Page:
- Peter S. Wells (University of Minnesota) email@example.com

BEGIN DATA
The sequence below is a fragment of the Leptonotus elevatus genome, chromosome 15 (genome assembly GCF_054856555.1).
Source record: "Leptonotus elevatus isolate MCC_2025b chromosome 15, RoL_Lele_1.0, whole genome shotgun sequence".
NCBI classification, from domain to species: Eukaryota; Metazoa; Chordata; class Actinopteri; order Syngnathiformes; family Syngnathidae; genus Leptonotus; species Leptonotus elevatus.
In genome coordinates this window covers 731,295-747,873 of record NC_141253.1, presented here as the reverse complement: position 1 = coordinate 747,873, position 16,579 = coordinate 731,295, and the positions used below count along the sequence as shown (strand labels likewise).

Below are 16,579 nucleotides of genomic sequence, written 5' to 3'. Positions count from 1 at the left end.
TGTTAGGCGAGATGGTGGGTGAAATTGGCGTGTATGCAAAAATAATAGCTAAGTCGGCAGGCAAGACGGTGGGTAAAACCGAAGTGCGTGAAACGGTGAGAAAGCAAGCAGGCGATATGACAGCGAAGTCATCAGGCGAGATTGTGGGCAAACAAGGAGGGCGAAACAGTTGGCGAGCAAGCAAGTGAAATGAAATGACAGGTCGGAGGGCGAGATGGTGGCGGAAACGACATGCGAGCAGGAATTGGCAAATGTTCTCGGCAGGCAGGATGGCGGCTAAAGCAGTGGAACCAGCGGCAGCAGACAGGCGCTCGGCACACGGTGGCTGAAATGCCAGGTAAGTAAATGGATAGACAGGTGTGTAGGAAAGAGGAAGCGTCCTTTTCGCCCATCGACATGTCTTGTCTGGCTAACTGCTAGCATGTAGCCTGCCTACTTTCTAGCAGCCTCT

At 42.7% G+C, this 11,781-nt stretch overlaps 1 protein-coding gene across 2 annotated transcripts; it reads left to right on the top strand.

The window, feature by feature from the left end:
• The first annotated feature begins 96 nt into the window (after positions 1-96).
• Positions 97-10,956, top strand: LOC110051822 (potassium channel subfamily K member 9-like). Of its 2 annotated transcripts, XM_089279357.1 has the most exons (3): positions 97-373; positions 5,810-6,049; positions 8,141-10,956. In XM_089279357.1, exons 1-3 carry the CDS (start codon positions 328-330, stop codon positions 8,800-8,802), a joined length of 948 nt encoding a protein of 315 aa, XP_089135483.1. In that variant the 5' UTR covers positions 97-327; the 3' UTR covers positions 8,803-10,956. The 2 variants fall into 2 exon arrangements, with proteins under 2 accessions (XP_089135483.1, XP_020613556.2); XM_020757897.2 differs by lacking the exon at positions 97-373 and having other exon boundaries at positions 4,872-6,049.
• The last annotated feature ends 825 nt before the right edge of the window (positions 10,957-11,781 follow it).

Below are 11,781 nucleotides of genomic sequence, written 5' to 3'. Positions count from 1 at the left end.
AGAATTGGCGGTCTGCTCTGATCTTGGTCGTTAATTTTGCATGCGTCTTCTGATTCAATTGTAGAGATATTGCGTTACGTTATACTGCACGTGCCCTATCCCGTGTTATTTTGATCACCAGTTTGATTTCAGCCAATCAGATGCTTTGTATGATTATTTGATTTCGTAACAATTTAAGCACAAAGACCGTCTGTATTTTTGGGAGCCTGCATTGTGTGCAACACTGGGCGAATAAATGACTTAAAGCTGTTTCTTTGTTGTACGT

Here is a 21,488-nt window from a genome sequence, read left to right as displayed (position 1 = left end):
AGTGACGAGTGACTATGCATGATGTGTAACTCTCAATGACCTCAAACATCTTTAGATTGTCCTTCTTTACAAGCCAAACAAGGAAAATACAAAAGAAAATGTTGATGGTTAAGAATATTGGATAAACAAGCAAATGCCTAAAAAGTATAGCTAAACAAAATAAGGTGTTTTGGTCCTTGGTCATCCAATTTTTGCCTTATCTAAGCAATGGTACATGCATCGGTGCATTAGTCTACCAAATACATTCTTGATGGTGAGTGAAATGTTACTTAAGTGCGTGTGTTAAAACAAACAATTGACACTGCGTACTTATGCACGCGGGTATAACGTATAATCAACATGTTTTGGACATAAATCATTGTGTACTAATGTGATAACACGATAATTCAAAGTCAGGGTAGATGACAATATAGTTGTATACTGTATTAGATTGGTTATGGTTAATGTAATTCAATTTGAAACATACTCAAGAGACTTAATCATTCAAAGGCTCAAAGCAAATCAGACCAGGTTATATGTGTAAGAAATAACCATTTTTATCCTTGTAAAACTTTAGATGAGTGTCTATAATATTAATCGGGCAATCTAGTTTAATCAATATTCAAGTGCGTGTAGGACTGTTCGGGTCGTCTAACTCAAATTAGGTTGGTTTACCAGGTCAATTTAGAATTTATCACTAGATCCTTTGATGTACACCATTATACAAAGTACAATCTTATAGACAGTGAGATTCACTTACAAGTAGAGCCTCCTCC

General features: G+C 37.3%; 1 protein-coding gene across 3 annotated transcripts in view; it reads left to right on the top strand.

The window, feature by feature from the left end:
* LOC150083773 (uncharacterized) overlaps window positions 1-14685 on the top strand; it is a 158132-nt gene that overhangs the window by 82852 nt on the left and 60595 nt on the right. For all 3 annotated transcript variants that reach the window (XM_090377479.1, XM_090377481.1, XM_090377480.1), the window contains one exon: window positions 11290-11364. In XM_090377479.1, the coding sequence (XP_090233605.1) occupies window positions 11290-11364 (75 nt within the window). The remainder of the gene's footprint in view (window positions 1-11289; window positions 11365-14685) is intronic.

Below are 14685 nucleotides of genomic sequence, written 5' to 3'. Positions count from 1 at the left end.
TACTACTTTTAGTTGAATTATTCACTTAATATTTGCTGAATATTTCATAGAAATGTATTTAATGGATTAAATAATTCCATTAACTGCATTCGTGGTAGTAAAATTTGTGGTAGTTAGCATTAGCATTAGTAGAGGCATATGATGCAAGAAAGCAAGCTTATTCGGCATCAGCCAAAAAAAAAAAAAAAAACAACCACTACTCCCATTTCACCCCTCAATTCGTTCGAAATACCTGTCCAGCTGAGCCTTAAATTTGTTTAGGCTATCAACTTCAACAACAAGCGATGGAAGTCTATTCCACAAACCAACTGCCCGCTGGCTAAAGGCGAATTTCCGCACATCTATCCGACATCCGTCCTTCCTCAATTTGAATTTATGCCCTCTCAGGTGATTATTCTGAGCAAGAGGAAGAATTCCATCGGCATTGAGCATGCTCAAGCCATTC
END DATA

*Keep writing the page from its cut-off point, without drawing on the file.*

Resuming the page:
Some of the most striking, and iconic, objects of ‘Celtic’ and ‘Germanic’ art in Britain and on the Continent were made during and after the Roman conquests rather than before them during the prehistoric Iron Age. What do these ‘late’ objects crafted in Celtic and Germanic styles indicate about the impact of, and resistance to, Roman military conquest and political domination? Were similar expressions of native craftwork and identity produced in other parts of the Empire – in the Near East, in Egypt and across North Africa? How can the contexts in which such objects are recovered inform us about the roles that they played in the societies of the Roman provinces? For how long after the conquests did these styles persist, and why and how did they change? The aim of this session is twofold. One aim is to explore this phenomenon of the resurgence of earlier, characteristically native styles and cultural practices in different parts of the Roman Empire during the first through the early fifth centuries AD. The other is to compare these late transformations of the earlier, pre-Roman styles in different provinces of the Empire. This latter aim will be facilitated through discussion between and after the individual papers.